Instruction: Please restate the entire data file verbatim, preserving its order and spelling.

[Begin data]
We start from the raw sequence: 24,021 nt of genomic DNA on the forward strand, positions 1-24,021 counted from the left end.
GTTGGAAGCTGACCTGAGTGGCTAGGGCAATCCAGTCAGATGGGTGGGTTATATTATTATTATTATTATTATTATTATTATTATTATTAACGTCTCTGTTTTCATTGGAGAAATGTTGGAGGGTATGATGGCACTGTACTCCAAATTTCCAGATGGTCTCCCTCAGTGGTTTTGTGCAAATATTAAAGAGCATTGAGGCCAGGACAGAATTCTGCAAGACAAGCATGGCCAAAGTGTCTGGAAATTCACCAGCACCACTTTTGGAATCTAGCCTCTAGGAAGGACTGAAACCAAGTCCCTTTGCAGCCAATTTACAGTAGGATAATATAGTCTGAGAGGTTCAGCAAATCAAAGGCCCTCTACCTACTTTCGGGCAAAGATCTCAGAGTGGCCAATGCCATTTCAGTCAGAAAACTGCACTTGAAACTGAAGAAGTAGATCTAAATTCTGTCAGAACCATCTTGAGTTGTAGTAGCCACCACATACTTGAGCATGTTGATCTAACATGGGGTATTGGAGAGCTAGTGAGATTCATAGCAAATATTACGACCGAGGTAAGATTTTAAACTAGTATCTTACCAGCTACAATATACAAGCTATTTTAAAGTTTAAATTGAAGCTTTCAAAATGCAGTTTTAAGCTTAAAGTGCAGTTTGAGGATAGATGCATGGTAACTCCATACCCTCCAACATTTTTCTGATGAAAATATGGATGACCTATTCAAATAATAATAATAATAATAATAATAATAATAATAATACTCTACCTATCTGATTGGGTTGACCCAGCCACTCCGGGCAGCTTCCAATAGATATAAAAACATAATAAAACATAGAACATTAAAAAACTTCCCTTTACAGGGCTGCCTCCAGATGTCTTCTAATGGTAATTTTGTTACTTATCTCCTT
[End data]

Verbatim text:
We start from the raw sequence: 24,021 nt of genomic DNA on the forward strand, positions 1-24,021 counted from the left end.
GTTGGAAGCTGACCTGAGTGGCTAGGGCAATCCAGTCAGATGGGTGGGTTATATTATTATTATTATTATTATTATTATTATTATTATTAACGTCTCTGTTTTCATTGGAGAAATGTTGGAGGGTATGATGGCACTGTACTCCAAATTTCCAGATGGTCTCCCTCAGTGGTTTTGTGCAAATATTAAAGAGCATTGAGGCCAGGACAGAATTCTGCAAGACAAGCATGGCCAAAGTGTCTGGAAATTCACCAGCACCACTTTTGGAATCTAGCCTCTAGGAAGGACTGAAACCAAGTCCCTTTGCAGCCAATTTACAGTAGGATAATATAGTCTGAGAGGTTCAGCAAATCAAAGGCCCTCTACCTACTTTCGGGCAAAGATCTCAGAGTGGCCAATGCCATTTCAGTCAGAAAACTGCACTTGAAACTGAAGAAGTAGATCTAAATTCTGTCAGAACCATCTTGAGTTGTAGTAGCCACCACATACTTGAGCATGTTGATCTAACATGGGGTATTGGAGAGCTAGTGAGATTCATAGCAAATATTACGACCGAGGTAAGATTTTAAACTAGTATCTTACCAGCTACAATATACAAGCTATTTTAAAGTTTAAATTGAAGCTTTCAAAATGCAGTTTTAAGCTTAAAGTGCAGTTTGAGGATAGATGCATGGTAACTCCATACCCTCCAACATTTTTCTGATGAAAATATGGATGACCTATTCAAATAATAATAATAATAATAATAATAATAATAATAATACTCTACCTATCTGATTGGGTTGACCCAGCCACTCCGGGCAGCTTCCAATAGATATAAAAACATAATAAAACATAGAACATTAAAAAACTTCCCTTTACAGGGCTGCCTCCAGATGTCTTCTAATGGTAATTTTGTTACTTATCTCCTT